The Quebec government presented two long-awaited bills (Bills 141 and 150) last fall to modernize the insurance industry.
A stricter modernization of the insurance industry
As discussed in a recent article, one of the key proposed legislation, Bill 150, is to require brokerage firms dealing in damage insurance to offer policies from at least four insurers who belong to different financial groups. It also requires them to disclose, on their website and in their communications with their clients, the name of the insurers for which they offer insurance products.
Under those proposed changes, Quebec’s financial institutions regulator, the AMF, could require firms to show that they had made every effort to obtain four offers. Failing that, the AMF would have to require that they change their registration to insurance agency and their representatives' licenses from brokers to agents. What’s more, they would have to enter into an exclusive contract with a single insurer and inform their clients of the change. In this way, Bill 150 is stricter than the actual law which provides for a vaguer requirement to offer "a range of products from several insurers".
These new requirements were expected to become law sometime in 2018.
Shortage of time and consensus impedes broad reform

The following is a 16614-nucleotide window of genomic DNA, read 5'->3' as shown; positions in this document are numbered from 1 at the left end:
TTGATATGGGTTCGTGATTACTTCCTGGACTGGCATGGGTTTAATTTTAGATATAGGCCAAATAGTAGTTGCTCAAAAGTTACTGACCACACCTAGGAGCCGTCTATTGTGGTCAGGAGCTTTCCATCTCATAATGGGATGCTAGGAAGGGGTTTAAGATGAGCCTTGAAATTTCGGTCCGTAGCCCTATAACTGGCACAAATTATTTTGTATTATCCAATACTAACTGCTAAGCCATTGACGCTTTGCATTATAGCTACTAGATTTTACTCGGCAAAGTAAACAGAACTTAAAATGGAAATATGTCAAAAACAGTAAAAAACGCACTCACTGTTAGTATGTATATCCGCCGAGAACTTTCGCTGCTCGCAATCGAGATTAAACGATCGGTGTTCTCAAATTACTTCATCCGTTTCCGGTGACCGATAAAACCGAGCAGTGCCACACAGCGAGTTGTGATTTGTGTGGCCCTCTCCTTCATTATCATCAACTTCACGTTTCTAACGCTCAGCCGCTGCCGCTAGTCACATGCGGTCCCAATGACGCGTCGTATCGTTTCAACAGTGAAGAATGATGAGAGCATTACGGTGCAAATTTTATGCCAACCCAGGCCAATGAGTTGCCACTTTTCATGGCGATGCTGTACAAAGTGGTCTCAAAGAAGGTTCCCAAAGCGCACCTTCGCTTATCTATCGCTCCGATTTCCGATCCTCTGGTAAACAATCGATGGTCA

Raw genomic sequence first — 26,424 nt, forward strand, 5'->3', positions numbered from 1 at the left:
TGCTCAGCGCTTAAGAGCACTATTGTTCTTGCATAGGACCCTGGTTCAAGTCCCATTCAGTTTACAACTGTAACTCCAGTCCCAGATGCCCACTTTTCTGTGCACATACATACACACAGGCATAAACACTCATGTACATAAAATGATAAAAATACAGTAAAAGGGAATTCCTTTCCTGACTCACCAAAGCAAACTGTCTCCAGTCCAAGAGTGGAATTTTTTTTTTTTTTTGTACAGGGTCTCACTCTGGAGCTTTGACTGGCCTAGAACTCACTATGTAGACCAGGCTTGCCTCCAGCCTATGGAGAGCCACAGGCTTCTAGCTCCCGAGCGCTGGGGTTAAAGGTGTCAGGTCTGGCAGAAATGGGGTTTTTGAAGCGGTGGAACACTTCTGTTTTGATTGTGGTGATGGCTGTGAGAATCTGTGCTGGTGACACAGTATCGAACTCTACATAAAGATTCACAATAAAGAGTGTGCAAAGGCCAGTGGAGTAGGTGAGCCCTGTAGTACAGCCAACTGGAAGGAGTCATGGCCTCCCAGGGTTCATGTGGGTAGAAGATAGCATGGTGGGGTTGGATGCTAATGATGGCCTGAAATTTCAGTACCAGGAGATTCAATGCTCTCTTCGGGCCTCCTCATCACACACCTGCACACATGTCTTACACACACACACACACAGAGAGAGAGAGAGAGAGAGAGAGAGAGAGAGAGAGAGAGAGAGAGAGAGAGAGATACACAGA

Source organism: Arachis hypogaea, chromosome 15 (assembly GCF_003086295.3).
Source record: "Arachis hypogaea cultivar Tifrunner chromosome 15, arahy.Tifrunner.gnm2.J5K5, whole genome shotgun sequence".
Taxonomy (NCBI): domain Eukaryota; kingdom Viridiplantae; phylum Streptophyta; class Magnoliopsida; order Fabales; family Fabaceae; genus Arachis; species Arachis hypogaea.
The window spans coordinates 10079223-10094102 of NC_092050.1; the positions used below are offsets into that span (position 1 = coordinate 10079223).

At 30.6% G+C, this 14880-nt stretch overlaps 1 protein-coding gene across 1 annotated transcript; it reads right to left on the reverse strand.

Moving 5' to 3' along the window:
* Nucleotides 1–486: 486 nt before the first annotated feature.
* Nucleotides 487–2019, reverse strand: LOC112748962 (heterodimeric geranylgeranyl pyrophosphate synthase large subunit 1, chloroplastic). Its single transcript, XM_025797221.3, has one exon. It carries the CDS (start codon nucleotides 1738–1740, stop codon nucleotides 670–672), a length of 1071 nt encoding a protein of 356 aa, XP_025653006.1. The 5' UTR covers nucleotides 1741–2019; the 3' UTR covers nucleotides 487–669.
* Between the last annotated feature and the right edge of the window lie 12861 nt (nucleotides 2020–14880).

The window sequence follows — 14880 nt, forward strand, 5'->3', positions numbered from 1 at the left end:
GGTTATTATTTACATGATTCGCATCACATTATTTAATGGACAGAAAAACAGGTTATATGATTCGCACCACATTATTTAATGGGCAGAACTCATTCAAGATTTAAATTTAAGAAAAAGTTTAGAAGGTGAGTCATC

However, citing a busy legislative agenda and the upcoming parliamentary summer break, the government has announced that only those elements of Bill 150 for which there is a consensus will remain in the bill.
Considering that many stakeholders — such as brokerage firms associations, insurers and consumer groups — have voiced concerns that it was almost impossible to obtain such a high number of offers in certain insurance sectors, the National Assembly removed all the new requirements discussed above from Bill 150.
This means that prior legislation will endure at least until a new government is elected in the fall considering the upcoming October provincial elections. As a result, brokers will have more time to prepare for a possible reform and will still be generally seen as complying with their duties if they are able to offer products of more than one insurer and that best meet their clients' needs. In contrast, representatives of a firm selling the products of a single damage insurer and bound by an exclusive contract will still need to be licensed as agents rather than brokers.
While the government is putting the brakes on some of its contemplated reforms, study of Bill 141, on the other hand, is moving ahead for now and the government hopes to complete the legislative process before the end of the parliamentary session on June 15. That hasn’t prevented consumer groups from asking that the bill be completely withdrawn. They fear that a hasty adoption would be detrimental to consumers, as reported by Le Journal de l'assurance and Le Devoir. They want these matters to be more fully debated.
Under the circumstances, the adoption of a pared-down Bill 141 also seems likely.